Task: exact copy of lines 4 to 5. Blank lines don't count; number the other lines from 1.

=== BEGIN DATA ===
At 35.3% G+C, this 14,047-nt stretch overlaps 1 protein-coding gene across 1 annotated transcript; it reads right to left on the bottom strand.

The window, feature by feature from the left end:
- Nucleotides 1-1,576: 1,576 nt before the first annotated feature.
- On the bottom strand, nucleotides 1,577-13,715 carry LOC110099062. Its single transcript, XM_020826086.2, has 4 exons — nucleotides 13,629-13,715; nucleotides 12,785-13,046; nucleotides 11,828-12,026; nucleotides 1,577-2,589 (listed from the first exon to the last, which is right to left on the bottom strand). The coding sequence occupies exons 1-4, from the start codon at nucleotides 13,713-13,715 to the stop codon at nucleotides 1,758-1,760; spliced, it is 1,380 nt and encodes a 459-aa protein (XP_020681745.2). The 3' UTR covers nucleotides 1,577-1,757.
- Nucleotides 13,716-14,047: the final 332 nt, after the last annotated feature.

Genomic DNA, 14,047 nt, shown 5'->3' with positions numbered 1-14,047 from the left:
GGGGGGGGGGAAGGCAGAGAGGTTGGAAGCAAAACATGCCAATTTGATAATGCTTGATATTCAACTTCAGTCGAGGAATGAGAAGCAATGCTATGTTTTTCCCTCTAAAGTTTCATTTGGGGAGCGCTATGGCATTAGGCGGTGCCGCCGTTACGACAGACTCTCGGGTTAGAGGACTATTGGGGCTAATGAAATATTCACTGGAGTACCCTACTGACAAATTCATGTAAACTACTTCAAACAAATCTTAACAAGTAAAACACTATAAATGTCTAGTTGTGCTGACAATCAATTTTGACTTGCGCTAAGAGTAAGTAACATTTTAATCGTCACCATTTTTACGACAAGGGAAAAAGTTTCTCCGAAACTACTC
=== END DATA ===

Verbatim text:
- On the bottom strand, nucleotides 1,577-13,715 carry LOC110099062. Its single transcript, XM_020826086.2, has 4 exons — nucleotides 13,629-13,715; nucleotides 12,785-13,046; nucleotides 11,828-12,026; nucleotides 1,577-2,589 (listed from the first exon to the last, which is right to left on the bottom strand). The coding sequence occupies exons 1-4, from the start codon at nucleotides 13,713-13,715 to the stop codon at nucleotides 1,758-1,760; spliced, it is 1,380 nt and encodes a 459-aa protein (XP_020681745.2). The 3' UTR covers nucleotides 1,577-1,757.
- Nucleotides 13,716-14,047: the final 332 nt, after the last annotated feature.